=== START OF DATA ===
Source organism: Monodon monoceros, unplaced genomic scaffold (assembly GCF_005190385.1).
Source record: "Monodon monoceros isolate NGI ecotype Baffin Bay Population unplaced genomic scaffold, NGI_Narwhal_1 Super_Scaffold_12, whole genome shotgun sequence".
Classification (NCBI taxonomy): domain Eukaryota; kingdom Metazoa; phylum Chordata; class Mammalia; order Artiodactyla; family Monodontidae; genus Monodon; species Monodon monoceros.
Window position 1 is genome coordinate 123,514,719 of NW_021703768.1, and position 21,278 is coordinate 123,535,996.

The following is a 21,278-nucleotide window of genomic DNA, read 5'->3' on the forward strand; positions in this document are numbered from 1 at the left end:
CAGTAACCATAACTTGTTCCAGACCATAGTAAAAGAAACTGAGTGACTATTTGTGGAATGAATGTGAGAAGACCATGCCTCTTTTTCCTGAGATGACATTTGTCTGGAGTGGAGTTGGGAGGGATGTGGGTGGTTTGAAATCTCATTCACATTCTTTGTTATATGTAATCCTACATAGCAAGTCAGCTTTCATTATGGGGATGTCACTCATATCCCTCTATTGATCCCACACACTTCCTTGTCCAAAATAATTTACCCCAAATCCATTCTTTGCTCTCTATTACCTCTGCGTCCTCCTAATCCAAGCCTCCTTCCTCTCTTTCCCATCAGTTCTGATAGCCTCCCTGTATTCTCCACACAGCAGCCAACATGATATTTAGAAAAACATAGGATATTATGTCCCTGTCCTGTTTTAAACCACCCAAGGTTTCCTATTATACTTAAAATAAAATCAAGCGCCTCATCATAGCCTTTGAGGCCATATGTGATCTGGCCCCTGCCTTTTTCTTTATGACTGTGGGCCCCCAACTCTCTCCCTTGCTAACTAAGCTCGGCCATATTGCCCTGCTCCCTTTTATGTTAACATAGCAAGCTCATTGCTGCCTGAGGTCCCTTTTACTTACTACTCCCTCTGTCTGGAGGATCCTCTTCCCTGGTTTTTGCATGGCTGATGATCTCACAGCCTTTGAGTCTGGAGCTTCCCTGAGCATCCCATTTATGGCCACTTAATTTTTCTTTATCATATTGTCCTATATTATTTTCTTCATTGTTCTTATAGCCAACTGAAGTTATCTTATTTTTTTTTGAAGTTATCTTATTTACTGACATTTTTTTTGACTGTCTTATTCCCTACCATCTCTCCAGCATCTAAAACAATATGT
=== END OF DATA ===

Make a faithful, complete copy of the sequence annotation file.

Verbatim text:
Source organism: Monodon monoceros, unplaced genomic scaffold (assembly GCF_005190385.1).
Source record: "Monodon monoceros isolate NGI ecotype Baffin Bay Population unplaced genomic scaffold, NGI_Narwhal_1 Super_Scaffold_12, whole genome shotgun sequence".
Classification (NCBI taxonomy): domain Eukaryota; kingdom Metazoa; phylum Chordata; class Mammalia; order Artiodactyla; family Monodontidae; genus Monodon; species Monodon monoceros.
Window position 1 is genome coordinate 123,514,719 of NW_021703768.1, and position 21,278 is coordinate 123,535,996.

The following is a 21,278-nucleotide window of genomic DNA, read 5'->3' on the forward strand; positions in this document are numbered from 1 at the left end:
CAGTAACCATAACTTGTTCCAGACCATAGTAAAAGAAACTGAGTGACTATTTGTGGAATGAATGTGAGAAGACCATGCCTCTTTTTCCTGAGATGACATTTGTCTGGAGTGGAGTTGGGAGGGATGTGGGTGGTTTGAAATCTCATTCACATTCTTTGTTATATGTAATCCTACATAGCAAGTCAGCTTTCATTATGGGGATGTCACTCATATCCCTCTATTGATCCCACACACTTCCTTGTCCAAAATAATTTACCCCAAATCCATTCTTTGCTCTCTATTACCTCTGCGTCCTCCTAATCCAAGCCTCCTTCCTCTCTTTCCCATCAGTTCTGATAGCCTCCCTGTATTCTCCACACAGCAGCCAACATGATATTTAGAAAAACATAGGATATTATGTCCCTGTCCTGTTTTAAACCACCCAAGGTTTCCTATTATACTTAAAATAAAATCAAGCGCCTCATCATAGCCTTTGAGGCCATATGTGATCTGGCCCCTGCCTTTTTCTTTATGACTGTGGGCCCCCAACTCTCTCCCTTGCTAACTAAGCTCGGCCATATTGCCCTGCTCCCTTTTATGTTAACATAGCAAGCTCATTGCTGCCTGAGGTCCCTTTTACTTACTACTCCCTCTGTCTGGAGGATCCTCTTCCCTGGTTTTTGCATGGCTGATGATCTCACAGCCTTTGAGTCTGGAGCTTCCCTGAGCATCCCATTTATGGCCACTTAATTTTTCTTTATCATATTGTCCTATATTATTTTCTTCATTGTTCTTATAGCCAACTGAAGTTATCTTATTTTTTTTTGAAGTTATCTTATTTACTGACATTTTTTTTGACTGTCTTATTCCCTACCATCTCTCCAGCATCTAAAACAATATGT